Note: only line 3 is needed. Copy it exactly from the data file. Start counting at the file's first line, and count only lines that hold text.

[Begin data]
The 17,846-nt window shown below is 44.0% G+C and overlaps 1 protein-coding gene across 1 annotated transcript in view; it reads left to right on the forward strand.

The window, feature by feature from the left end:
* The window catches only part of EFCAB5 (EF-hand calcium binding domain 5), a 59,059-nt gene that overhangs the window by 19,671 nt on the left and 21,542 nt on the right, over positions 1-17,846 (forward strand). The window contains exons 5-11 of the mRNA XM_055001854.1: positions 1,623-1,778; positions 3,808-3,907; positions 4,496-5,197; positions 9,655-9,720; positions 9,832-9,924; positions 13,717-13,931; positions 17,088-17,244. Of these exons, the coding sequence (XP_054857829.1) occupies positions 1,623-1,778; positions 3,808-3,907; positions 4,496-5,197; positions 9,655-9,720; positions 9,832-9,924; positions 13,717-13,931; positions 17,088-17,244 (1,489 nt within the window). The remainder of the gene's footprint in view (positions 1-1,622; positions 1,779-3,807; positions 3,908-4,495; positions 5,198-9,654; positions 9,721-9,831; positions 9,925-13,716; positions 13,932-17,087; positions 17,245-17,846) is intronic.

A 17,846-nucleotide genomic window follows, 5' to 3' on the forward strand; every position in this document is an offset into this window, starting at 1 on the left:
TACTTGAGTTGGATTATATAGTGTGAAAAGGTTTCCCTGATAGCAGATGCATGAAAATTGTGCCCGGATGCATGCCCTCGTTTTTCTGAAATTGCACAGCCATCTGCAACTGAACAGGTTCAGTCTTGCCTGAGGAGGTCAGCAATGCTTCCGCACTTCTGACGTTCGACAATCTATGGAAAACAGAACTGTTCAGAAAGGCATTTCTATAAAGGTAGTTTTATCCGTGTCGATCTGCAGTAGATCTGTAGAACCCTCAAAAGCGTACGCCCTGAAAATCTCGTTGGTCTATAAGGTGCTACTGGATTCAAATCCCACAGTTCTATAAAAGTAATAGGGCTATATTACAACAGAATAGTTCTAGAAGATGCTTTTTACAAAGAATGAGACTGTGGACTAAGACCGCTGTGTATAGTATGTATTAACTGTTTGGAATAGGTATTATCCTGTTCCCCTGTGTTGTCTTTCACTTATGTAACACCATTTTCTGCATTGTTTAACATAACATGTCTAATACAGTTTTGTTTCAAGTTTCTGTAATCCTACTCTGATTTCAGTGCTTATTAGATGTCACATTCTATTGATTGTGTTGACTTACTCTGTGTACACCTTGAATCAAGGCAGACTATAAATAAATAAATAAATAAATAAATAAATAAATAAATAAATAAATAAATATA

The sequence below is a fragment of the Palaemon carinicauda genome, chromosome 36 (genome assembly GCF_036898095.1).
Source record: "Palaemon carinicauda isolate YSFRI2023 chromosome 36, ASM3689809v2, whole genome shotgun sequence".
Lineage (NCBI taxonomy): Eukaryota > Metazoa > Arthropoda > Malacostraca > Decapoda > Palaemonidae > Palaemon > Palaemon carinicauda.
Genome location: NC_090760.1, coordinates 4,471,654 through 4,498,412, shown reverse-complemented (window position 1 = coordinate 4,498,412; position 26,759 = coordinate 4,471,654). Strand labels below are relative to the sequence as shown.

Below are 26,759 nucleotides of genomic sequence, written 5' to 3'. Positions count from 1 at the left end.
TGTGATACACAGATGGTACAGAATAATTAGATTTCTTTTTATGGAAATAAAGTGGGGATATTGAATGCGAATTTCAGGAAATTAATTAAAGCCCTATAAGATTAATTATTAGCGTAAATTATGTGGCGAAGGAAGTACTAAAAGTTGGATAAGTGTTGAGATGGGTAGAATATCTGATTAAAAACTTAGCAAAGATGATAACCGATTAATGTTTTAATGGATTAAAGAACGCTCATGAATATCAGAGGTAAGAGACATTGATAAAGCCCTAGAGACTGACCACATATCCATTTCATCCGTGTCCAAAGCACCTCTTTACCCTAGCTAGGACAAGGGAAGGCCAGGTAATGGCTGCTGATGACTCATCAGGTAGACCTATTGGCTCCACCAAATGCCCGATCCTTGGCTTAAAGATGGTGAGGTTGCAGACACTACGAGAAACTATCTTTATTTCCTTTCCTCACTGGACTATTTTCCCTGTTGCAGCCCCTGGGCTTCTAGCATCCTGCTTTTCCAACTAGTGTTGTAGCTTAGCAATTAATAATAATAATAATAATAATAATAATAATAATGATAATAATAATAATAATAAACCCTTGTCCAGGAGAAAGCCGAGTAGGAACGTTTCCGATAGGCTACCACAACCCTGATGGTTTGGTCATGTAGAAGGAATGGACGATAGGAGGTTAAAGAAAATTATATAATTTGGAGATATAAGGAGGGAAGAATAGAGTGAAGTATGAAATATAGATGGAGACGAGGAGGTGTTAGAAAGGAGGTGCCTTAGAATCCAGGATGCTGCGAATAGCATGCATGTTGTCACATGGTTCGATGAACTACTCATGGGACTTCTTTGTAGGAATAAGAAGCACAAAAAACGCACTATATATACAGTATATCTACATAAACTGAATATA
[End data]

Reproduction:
* The window catches only part of EFCAB5 (EF-hand calcium binding domain 5), a 59,059-nt gene that overhangs the window by 19,671 nt on the left and 21,542 nt on the right, over positions 1-17,846 (forward strand). The window contains exons 5-11 of the mRNA XM_055001854.1: positions 1,623-1,778; positions 3,808-3,907; positions 4,496-5,197; positions 9,655-9,720; positions 9,832-9,924; positions 13,717-13,931; positions 17,088-17,244. Of these exons, the coding sequence (XP_054857829.1) occupies positions 1,623-1,778; positions 3,808-3,907; positions 4,496-5,197; positions 9,655-9,720; positions 9,832-9,924; positions 13,717-13,931; positions 17,088-17,244 (1,489 nt within the window). The remainder of the gene's footprint in view (positions 1-1,622; positions 1,779-3,807; positions 3,908-4,495; positions 5,198-9,654; positions 9,721-9,831; positions 9,925-13,716; positions 13,932-17,087; positions 17,245-17,846) is intronic.